Connected cars are collecting more data than ever before, raising privacy concerns among consumers and regulators.
Automakers are increasingly installing sensors and cameras in cars to collect data on everything from driving habits to location history. This data can be used for a variety of purposes, such as improving safety features, personalizing marketing campaigns, and setting insurance rates.
Privacy experts worry that car companies are collecting too much data and that consumers are not being given enough control over how their data is used. To this effect, in California, the state’s privacy agency has launched an investigation into the data collection practices of connected car manufacturers. And in the U.S. Congress, lawmakers are considering legislation that would give consumers more control over their car data.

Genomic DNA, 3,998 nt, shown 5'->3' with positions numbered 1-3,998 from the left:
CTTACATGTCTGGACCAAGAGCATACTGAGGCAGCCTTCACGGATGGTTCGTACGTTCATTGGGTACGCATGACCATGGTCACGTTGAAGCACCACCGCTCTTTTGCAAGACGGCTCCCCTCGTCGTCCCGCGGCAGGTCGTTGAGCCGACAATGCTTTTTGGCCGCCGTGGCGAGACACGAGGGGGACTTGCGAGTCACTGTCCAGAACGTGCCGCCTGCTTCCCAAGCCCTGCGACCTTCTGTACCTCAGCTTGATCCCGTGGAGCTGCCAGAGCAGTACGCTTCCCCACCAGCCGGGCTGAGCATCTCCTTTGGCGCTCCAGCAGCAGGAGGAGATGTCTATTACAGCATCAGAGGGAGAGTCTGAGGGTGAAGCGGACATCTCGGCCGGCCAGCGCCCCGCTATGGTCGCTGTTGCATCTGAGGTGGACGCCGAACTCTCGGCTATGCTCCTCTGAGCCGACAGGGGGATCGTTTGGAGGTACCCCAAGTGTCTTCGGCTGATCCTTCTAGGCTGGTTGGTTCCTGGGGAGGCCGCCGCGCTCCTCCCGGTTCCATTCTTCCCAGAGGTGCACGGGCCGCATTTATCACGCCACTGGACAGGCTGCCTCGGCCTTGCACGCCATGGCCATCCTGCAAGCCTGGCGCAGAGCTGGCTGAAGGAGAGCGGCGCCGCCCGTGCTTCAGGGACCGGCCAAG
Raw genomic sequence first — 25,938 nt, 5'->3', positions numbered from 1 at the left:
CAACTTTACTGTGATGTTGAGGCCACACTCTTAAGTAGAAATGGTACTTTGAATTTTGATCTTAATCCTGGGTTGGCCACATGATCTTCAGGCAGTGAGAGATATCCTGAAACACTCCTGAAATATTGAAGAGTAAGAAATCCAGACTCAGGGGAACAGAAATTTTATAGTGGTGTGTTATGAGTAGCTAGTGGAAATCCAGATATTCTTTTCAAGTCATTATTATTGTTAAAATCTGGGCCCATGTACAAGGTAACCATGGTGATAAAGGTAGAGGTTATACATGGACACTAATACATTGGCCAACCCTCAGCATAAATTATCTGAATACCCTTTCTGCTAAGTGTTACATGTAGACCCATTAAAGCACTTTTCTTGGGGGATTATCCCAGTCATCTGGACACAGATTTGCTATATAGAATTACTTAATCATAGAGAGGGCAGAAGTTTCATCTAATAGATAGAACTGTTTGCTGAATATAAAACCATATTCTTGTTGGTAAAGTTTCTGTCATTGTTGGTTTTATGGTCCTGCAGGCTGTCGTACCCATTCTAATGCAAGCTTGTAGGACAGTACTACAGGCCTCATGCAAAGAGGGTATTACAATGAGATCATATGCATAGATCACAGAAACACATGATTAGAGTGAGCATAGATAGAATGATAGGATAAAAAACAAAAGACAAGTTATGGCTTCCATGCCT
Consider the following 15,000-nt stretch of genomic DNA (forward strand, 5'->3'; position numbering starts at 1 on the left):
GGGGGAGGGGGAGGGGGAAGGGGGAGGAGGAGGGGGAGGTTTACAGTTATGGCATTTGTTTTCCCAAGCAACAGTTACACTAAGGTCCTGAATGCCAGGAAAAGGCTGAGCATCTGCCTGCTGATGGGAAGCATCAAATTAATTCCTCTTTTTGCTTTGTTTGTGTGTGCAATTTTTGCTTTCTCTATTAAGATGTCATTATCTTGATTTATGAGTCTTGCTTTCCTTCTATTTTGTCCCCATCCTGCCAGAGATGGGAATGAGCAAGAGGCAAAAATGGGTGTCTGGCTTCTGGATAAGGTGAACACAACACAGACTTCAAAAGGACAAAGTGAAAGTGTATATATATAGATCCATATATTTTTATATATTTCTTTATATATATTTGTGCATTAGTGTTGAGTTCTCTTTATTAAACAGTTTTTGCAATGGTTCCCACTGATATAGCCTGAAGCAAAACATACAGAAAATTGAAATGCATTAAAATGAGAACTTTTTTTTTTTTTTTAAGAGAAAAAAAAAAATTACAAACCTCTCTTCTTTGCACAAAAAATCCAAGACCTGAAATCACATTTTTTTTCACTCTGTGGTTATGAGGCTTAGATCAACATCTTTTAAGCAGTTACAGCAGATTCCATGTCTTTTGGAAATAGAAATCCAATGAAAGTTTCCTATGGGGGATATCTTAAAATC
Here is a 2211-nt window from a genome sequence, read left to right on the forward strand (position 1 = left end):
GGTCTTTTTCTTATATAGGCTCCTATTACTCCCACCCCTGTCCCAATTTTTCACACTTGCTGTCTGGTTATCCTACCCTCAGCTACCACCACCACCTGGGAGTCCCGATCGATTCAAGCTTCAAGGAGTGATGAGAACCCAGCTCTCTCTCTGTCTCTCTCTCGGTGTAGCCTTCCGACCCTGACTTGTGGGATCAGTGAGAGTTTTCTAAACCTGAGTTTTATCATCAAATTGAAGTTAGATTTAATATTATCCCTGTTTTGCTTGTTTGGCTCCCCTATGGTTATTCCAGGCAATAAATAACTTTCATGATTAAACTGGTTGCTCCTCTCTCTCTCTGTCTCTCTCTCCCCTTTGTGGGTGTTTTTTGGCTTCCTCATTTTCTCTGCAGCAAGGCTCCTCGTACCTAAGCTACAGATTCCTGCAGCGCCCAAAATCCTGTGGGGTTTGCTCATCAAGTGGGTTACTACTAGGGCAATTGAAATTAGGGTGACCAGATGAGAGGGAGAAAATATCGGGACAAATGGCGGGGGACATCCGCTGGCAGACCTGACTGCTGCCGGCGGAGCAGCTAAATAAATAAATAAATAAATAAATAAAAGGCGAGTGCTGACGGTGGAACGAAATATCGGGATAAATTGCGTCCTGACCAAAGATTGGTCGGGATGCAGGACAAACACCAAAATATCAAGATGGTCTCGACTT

Automakers on the other hand are starting to take steps to address privacy concerns. Some companies have begun offering consumers the option to opt out of data collection, and others are developing new technologies to anonymize data before it is shared.
The sources for this piece include an article in TheRecord.